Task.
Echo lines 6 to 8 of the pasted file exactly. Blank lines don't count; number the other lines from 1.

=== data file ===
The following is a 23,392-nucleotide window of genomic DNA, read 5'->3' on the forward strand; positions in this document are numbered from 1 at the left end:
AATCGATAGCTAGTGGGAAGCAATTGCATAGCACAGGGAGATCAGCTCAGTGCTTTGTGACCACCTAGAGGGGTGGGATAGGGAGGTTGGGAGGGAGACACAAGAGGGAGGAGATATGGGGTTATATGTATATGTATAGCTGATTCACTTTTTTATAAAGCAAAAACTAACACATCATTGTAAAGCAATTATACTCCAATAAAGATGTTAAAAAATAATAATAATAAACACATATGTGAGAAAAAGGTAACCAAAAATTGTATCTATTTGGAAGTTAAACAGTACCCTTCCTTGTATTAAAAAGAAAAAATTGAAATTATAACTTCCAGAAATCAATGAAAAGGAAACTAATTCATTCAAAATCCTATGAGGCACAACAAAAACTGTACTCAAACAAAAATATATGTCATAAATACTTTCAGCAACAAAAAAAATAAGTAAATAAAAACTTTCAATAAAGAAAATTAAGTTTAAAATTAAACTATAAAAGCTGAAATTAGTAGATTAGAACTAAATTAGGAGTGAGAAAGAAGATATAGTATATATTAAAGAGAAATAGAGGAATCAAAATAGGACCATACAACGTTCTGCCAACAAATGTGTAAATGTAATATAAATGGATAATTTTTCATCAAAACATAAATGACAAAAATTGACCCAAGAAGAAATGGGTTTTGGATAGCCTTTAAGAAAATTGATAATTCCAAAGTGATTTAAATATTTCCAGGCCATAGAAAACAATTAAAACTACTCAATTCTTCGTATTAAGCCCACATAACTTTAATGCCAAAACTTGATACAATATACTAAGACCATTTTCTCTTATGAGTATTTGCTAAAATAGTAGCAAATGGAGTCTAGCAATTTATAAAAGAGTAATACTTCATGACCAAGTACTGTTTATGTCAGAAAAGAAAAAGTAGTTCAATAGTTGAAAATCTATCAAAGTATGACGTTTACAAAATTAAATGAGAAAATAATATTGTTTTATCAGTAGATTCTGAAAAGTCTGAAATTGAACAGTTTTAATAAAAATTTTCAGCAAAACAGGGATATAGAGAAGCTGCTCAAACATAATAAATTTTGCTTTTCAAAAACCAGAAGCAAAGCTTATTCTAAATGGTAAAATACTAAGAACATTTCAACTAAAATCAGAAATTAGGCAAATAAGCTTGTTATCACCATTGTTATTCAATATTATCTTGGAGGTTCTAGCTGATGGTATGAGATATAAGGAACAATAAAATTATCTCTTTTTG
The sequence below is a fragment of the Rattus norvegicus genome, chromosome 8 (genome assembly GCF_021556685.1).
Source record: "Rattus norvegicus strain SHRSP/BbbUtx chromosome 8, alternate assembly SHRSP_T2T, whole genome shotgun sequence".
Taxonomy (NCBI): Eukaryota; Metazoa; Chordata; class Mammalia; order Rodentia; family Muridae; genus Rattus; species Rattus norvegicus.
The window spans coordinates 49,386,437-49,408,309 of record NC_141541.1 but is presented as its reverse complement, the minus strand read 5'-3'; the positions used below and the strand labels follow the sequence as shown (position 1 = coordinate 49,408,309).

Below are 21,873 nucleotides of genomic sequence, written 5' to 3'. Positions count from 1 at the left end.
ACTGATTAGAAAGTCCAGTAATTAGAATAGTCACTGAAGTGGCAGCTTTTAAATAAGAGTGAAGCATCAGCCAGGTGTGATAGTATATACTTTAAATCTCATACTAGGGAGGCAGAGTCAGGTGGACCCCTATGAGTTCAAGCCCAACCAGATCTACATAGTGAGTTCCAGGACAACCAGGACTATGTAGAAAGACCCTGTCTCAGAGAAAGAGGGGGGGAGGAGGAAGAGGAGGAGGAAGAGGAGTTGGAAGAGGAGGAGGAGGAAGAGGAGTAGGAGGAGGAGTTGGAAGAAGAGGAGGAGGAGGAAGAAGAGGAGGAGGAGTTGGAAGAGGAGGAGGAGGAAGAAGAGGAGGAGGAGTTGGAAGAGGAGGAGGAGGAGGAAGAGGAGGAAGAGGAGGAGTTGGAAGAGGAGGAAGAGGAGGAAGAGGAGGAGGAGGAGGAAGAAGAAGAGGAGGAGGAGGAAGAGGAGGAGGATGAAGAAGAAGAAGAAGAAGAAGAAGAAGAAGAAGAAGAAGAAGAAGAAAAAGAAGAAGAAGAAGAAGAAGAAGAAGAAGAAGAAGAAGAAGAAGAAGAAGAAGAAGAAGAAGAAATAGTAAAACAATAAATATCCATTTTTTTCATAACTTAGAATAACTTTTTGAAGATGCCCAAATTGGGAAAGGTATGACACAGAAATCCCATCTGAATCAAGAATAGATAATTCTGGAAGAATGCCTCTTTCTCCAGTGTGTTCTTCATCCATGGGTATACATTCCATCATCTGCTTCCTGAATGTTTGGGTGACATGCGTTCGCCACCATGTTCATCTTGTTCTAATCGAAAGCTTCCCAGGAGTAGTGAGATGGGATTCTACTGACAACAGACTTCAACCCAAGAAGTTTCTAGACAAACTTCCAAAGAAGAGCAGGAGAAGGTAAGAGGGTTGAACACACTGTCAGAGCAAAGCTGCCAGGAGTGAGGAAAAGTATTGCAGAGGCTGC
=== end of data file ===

The window spans coordinates 49,386,437-49,408,309 of record NC_141541.1 but is presented as its reverse complement, the minus strand read 5'-3'; the positions used below and the strand labels follow the sequence as shown (position 1 = coordinate 49,408,309).

Below are 21,873 nucleotides of genomic sequence, written 5' to 3'. Positions count from 1 at the left end.
ACTGATTAGAAAGTCCAGTAATTAGAATAGTCACTGAAGTGGCAGCTTTTAAATAAGAGTGAAGCATCAGCCAGGTGTGATAGTATATACTTTAAATCTCATACTAGGGAGGCAGAGTCAGGTGGACCCCTATGAGTTCAAGCCCAACCAGATCTACATAGTGAGTTCCAGGACAACCAGGACTATGTAGAAAGACCCTGTCTCAGAGAAAGAGGGGGGGAGGAGGAAGAGGAGGAGGAAGAGGAGTTGGAAGAGGAGGAGGAGGAAGAGGAGTAGGAGGAGGAGTTGGAAGAAGAGGAGGAGGAGGAAGAAGAGGAGGAGGAGTTGGAAGAGGAGGAGGAGGAAGAAGAGGAGGAGGAGTTGGAAGAGGAGGAGGAGGAGGAAGAGGAGGAAGAGGAGGAGTTGGAAGAGGAGGAAGAGGAGGAAGAGGAGGAGGAGGAGGAAGAAGAAGAGGAGGAGGAGGAAGAGGAGGAGGATGAAGAAGAAGAAGAAGAAGAAGAAGAAGAAGAAGAAGAAGAAGAAGAAAAAGAAGAAGAAGAAGAAGAAGAAGAAGAAGAAGAAGAAGAAGAAGAAGAAGAAGAAGAAGAAGAAATAGTAAAACAATAAATATCCATTTTTTTCATAACTTAGAATAACTTTTTGAAGATGCCCAAATTGGGAAAGGTATGACACAGAAATCCCATCTGAATCAAGAATAGATAATTCTGGAAGAATGCCTCTTTCTCCAGTGTGTTCTTCATCCATGGGTATACATTCCATCATCTGCTTCCTGAATGTTTGGGTGACATGCGTTCGCCACCATGTTCATCTTGTTCTAATCGAAAGCTTCCCAGGAGTAGTGAGATGGGATTCTACTGACAACAGACTTCAACCCAAGAAGTTTCTAGACAAACTTCCAAAGAAGAGCAGGAGAAGGTAAGAGGGTTGAACACACTGTCAGAGCAAAGCTGCCAGGAGTGAGGAAAAGTATTGCAGAGGCTGC